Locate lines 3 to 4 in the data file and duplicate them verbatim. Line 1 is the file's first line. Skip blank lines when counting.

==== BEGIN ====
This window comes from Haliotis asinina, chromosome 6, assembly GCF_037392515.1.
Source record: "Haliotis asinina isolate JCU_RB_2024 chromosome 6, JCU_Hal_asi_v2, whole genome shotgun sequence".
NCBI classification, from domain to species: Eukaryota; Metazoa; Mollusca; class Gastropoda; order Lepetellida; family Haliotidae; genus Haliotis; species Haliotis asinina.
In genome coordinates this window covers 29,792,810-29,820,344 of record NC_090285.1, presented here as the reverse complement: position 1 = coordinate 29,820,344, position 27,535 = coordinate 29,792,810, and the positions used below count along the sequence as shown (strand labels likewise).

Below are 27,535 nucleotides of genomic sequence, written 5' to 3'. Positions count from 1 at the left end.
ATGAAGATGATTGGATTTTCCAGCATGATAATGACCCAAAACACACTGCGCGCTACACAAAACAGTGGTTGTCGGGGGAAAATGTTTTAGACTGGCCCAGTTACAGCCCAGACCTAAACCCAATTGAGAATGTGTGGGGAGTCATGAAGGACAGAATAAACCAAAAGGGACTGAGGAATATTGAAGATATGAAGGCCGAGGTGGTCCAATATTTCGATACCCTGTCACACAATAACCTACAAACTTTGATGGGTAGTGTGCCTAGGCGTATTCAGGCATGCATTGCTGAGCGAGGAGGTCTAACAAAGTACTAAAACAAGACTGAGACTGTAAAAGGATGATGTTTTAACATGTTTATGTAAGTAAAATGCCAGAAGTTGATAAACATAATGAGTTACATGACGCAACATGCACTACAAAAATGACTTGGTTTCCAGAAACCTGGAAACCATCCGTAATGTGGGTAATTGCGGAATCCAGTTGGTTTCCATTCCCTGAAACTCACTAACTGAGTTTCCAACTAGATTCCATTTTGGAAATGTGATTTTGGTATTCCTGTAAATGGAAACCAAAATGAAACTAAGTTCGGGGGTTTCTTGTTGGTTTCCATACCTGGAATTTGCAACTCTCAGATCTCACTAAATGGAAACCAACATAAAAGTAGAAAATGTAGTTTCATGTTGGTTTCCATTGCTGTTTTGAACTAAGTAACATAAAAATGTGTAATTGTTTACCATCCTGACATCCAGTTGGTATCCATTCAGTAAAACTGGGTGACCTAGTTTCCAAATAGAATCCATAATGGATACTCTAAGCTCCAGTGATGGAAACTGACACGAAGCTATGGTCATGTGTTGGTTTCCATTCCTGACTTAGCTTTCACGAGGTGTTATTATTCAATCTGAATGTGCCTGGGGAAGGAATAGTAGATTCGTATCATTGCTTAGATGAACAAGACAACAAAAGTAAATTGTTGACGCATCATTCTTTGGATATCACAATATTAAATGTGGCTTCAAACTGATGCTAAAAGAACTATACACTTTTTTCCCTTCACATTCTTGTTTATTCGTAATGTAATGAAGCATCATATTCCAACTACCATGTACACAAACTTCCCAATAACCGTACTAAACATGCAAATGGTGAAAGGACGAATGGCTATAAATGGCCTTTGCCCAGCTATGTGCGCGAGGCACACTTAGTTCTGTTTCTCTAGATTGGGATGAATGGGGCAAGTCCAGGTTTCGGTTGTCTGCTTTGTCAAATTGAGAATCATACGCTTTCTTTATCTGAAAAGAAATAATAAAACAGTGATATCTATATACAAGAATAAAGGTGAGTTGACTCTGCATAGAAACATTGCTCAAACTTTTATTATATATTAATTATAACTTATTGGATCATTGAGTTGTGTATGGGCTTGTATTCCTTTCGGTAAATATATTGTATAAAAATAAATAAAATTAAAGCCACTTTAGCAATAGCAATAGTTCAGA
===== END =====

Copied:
NCBI classification, from domain to species: Eukaryota; Metazoa; Mollusca; class Gastropoda; order Lepetellida; family Haliotidae; genus Haliotis; species Haliotis asinina.
In genome coordinates this window covers 29,792,810-29,820,344 of record NC_090285.1, presented here as the reverse complement: position 1 = coordinate 29,820,344, position 27,535 = coordinate 29,792,810, and the positions used below count along the sequence as shown (strand labels likewise).